Counterculture has, ironically, played a key role in the development and history of prominent aspects of mainstream culture—the Internet and computing. Although some may refuse to believe that the Internet and early computing were developed in the midst of and influenced by the ideals of counterculture, Fred Turner makes a compelling argument for this notion. He discusses how counterculture movements like the New Communalist movement and people like Stewart Brand and the Whole Earth Catalog helped shape computers into a personal technology that allowed communities to come together and individuals to empower themselves.
I believe the counterculture had an influence on computing the sense that it made the computer more personal, allowing for individual empowerment, but I have a hard time believing that the computer would not have developed in that way on its own. Perhaps the counterculture merely steered it in that direction sooner.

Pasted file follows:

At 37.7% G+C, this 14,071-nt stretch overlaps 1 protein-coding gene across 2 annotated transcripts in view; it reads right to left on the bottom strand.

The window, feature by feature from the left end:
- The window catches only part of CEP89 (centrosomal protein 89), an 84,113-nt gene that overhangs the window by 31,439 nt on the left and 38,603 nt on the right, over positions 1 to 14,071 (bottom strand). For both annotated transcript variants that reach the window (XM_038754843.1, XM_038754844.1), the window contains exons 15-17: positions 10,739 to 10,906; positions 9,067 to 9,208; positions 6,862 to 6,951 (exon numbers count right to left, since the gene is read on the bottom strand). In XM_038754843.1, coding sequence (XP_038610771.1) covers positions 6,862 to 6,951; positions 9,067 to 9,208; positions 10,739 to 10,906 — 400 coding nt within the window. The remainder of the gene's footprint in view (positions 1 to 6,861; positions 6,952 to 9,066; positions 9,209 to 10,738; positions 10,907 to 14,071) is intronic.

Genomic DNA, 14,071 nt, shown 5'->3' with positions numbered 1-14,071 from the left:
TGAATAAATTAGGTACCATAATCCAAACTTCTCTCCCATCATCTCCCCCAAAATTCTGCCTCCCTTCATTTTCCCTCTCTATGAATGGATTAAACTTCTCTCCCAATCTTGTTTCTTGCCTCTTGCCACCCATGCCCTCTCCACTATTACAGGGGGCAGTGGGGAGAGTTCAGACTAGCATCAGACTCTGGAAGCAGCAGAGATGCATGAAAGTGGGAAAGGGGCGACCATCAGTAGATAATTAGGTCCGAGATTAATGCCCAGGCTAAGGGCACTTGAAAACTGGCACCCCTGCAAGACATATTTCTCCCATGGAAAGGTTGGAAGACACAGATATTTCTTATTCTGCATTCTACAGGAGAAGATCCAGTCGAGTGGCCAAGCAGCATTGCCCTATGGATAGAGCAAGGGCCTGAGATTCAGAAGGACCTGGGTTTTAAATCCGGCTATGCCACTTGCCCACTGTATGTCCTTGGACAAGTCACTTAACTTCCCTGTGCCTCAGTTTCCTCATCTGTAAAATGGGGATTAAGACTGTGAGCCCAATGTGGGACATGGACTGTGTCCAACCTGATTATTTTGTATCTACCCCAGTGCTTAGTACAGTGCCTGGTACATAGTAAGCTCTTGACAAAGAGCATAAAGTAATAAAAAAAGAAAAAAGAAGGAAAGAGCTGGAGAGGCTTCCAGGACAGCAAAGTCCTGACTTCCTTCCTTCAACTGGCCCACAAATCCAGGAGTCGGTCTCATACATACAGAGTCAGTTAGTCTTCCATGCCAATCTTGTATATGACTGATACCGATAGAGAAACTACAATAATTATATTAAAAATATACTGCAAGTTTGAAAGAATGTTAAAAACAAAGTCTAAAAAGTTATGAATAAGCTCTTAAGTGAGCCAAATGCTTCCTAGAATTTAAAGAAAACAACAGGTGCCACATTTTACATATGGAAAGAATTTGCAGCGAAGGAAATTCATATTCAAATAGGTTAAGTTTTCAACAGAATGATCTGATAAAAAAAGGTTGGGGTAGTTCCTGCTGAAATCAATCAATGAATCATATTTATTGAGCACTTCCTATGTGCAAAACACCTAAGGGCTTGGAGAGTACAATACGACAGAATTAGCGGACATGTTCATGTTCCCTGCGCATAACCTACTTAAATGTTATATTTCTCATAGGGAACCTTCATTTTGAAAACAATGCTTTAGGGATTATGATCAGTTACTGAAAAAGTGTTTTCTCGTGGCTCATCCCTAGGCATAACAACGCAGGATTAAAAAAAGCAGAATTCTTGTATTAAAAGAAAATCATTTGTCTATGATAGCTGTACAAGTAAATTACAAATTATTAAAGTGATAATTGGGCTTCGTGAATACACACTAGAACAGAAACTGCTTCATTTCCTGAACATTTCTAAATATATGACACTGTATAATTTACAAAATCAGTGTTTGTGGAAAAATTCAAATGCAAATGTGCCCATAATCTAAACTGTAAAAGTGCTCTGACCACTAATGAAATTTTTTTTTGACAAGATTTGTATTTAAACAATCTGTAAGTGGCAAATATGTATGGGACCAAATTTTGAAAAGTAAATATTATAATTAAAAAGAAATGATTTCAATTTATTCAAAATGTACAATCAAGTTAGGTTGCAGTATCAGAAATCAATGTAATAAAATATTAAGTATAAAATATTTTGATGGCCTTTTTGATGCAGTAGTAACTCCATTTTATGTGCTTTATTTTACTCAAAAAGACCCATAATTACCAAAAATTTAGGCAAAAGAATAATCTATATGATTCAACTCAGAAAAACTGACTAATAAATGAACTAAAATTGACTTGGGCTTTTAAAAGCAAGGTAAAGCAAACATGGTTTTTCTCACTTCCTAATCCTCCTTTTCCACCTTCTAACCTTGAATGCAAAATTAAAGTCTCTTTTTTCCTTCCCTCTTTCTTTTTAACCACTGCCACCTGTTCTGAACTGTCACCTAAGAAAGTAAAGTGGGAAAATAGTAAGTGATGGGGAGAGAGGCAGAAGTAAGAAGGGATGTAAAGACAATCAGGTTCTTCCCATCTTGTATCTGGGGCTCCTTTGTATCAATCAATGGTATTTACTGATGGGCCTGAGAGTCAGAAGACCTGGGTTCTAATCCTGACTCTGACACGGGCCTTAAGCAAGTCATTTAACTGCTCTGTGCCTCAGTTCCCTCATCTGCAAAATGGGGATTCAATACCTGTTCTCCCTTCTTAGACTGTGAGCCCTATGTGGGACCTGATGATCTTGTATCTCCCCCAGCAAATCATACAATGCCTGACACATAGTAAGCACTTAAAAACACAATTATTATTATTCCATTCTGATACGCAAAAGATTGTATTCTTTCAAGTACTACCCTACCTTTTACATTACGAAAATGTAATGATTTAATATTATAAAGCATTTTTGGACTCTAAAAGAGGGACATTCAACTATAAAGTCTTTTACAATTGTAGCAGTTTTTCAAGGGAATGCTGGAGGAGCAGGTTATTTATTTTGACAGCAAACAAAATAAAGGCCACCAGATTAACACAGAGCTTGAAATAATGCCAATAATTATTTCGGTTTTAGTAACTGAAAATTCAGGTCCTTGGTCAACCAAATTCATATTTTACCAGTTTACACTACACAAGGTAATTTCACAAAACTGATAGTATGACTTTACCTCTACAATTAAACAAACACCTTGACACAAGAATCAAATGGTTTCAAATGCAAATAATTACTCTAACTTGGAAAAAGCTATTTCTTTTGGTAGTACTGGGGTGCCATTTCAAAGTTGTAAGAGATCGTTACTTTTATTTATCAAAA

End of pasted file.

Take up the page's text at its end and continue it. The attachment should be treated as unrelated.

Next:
Clay Shirky expands on the possibilities of the Internet and discusses how its social reach continues to grow. In theory, this wide social reach would be ideal for a counterculture movement, or any movement for that matter, because through aspects like social networking sites, the Internet community allows people to express themselves, share information, and ultimately be heard.
While the Internet community, and more specifically, social networking sites are democratizing in the sense that they give everyone a voice, important questions must be asked. If everyone has a voice, who is heard? And furthermore, what makes some heard more than others?